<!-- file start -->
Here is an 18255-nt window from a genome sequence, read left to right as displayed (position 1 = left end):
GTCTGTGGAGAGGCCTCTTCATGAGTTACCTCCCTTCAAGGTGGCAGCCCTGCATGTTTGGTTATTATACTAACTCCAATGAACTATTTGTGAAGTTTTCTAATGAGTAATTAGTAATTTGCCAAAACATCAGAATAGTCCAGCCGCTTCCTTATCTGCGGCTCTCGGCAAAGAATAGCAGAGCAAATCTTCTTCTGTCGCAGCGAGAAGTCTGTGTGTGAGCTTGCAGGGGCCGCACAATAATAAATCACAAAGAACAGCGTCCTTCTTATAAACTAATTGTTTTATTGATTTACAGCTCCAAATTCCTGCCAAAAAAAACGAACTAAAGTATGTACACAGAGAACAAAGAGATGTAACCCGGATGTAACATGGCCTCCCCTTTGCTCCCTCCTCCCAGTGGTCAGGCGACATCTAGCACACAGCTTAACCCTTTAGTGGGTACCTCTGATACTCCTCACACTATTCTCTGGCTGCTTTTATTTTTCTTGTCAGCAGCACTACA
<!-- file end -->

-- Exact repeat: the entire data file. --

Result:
Here is an 18255-nt window from a genome sequence, read left to right as displayed (position 1 = left end):
GTCTGTGGAGAGGCCTCTTCATGAGTTACCTCCCTTCAAGGTGGCAGCCCTGCATGTTTGGTTATTATACTAACTCCAATGAACTATTTGTGAAGTTTTCTAATGAGTAATTAGTAATTTGCCAAAACATCAGAATAGTCCAGCCGCTTCCTTATCTGCGGCTCTCGGCAAAGAATAGCAGAGCAAATCTTCTTCTGTCGCAGCGAGAAGTCTGTGTGTGAGCTTGCAGGGGCCGCACAATAATAAATCACAAAGAACAGCGTCCTTCTTATAAACTAATTGTTTTATTGATTTACAGCTCCAAATTCCTGCCAAAAAAAACGAACTAAAGTATGTACACAGAGAACAAAGAGATGTAACCCGGATGTAACATGGCCTCCCCTTTGCTCCCTCCTCCCAGTGGTCAGGCGACATCTAGCACACAGCTTAACCCTTTAGTGGGTACCTCTGATACTCCTCACACTATTCTCTGGCTGCTTTTATTTTTCTTGTCAGCAGCACTACA